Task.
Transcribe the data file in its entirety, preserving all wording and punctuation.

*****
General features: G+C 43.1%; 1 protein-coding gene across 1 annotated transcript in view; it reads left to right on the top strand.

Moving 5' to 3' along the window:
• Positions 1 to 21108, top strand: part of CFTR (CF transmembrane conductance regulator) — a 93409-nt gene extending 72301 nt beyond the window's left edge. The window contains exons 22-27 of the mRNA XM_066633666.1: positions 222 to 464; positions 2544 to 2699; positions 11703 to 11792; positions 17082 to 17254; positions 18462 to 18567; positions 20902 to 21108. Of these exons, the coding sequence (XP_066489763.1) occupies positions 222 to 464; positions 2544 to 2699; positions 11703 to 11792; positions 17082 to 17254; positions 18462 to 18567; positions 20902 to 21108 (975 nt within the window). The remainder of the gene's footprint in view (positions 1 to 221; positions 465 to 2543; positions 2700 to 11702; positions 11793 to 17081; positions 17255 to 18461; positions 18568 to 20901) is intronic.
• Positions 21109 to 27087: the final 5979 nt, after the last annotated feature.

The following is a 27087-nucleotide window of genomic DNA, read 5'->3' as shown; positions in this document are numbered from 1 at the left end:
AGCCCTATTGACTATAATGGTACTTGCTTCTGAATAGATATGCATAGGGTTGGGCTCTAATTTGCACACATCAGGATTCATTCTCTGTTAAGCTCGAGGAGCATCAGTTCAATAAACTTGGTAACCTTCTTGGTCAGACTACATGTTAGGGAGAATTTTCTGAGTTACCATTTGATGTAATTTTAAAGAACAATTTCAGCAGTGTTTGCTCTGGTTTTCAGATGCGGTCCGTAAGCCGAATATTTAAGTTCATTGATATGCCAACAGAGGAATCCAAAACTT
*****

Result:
General features: G+C 43.1%; 1 protein-coding gene across 1 annotated transcript in view; it reads left to right on the top strand.

Moving 5' to 3' along the window:
• Positions 1 to 21108, top strand: part of CFTR (CF transmembrane conductance regulator) — a 93409-nt gene extending 72301 nt beyond the window's left edge. The window contains exons 22-27 of the mRNA XM_066633666.1: positions 222 to 464; positions 2544 to 2699; positions 11703 to 11792; positions 17082 to 17254; positions 18462 to 18567; positions 20902 to 21108. Of these exons, the coding sequence (XP_066489763.1) occupies positions 222 to 464; positions 2544 to 2699; positions 11703 to 11792; positions 17082 to 17254; positions 18462 to 18567; positions 20902 to 21108 (975 nt within the window). The remainder of the gene's footprint in view (positions 1 to 221; positions 465 to 2543; positions 2700 to 11702; positions 11793 to 17081; positions 17255 to 18461; positions 18568 to 20901) is intronic.
• Positions 21109 to 27087: the final 5979 nt, after the last annotated feature.

The following is a 27087-nucleotide window of genomic DNA, read 5'->3' as shown; positions in this document are numbered from 1 at the left end:
AGCCCTATTGACTATAATGGTACTTGCTTCTGAATAGATATGCATAGGGTTGGGCTCTAATTTGCACACATCAGGATTCATTCTCTGTTAAGCTCGAGGAGCATCAGTTCAATAAACTTGGTAACCTTCTTGGTCAGACTACATGTTAGGGAGAATTTTCTGAGTTACCATTTGATGTAATTTTAAAGAACAATTTCAGCAGTGTTTGCTCTGGTTTTCAGATGCGGTCCGTAAGCCGAATATTTAAGTTCATTGATATGCCAACAGAGGAATCCAAAACTT